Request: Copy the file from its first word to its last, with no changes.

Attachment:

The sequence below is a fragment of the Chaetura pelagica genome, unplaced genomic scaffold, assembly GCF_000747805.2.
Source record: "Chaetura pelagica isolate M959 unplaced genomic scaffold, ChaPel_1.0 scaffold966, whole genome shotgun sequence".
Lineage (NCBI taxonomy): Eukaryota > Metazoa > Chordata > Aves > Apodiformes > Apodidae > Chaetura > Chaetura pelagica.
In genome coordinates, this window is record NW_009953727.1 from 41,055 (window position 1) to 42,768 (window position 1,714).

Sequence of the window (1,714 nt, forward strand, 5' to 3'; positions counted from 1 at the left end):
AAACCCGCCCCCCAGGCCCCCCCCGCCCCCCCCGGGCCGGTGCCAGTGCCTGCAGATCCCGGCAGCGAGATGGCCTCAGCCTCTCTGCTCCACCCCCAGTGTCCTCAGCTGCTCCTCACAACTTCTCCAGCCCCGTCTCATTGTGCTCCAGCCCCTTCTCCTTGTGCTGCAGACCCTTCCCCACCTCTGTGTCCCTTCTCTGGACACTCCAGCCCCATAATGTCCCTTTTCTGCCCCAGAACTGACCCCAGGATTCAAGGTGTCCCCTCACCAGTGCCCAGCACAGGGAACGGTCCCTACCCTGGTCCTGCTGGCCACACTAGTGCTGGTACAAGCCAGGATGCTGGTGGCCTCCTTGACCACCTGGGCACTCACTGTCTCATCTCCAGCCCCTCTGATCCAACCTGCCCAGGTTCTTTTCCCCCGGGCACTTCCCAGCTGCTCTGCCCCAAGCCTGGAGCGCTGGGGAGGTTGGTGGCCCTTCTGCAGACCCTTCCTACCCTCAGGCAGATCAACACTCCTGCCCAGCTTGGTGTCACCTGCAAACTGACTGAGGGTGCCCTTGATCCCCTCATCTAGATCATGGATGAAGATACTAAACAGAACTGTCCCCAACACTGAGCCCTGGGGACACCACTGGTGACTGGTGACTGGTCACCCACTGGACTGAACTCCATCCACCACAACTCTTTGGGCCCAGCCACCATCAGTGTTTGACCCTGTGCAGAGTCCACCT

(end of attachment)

The sequence below is a fragment of the Chaetura pelagica genome, unplaced genomic scaffold, assembly GCF_000747805.2.
Source record: "Chaetura pelagica isolate M959 unplaced genomic scaffold, ChaPel_1.0 scaffold966, whole genome shotgun sequence".
Lineage (NCBI taxonomy): Eukaryota > Metazoa > Chordata > Aves > Apodiformes > Apodidae > Chaetura > Chaetura pelagica.
In genome coordinates, this window is record NW_009953727.1 from 41,055 (window position 1) to 42,768 (window position 1,714).

Sequence of the window (1,714 nt, forward strand, 5' to 3'; positions counted from 1 at the left end):
AAACCCGCCCCCCAGGCCCCCCCCGCCCCCCCCGGGCCGGTGCCAGTGCCTGCAGATCCCGGCAGCGAGATGGCCTCAGCCTCTCTGCTCCACCCCCAGTGTCCTCAGCTGCTCCTCACAACTTCTCCAGCCCCGTCTCATTGTGCTCCAGCCCCTTCTCCTTGTGCTGCAGACCCTTCCCCACCTCTGTGTCCCTTCTCTGGACACTCCAGCCCCATAATGTCCCTTTTCTGCCCCAGAACTGACCCCAGGATTCAAGGTGTCCCCTCACCAGTGCCCAGCACAGGGAACGGTCCCTACCCTGGTCCTGCTGGCCACACTAGTGCTGGTACAAGCCAGGATGCTGGTGGCCTCCTTGACCACCTGGGCACTCACTGTCTCATCTCCAGCCCCTCTGATCCAACCTGCCCAGGTTCTTTTCCCCCGGGCACTTCCCAGCTGCTCTGCCCCAAGCCTGGAGCGCTGGGGAGGTTGGTGGCCCTTCTGCAGACCCTTCCTACCCTCAGGCAGATCAACACTCCTGCCCAGCTTGGTGTCACCTGCAAACTGACTGAGGGTGCCCTTGATCCCCTCATCTAGATCATGGATGAAGATACTAAACAGAACTGTCCCCAACACTGAGCCCTGGGGACACCACTGGTGACTGGTGACTGGTCACCCACTGGACTGAACTCCATCCACCACAACTCTTTGGGCCCAGCCACCATCAGTGTTTGACCCTGTGCAGAGTCCACCT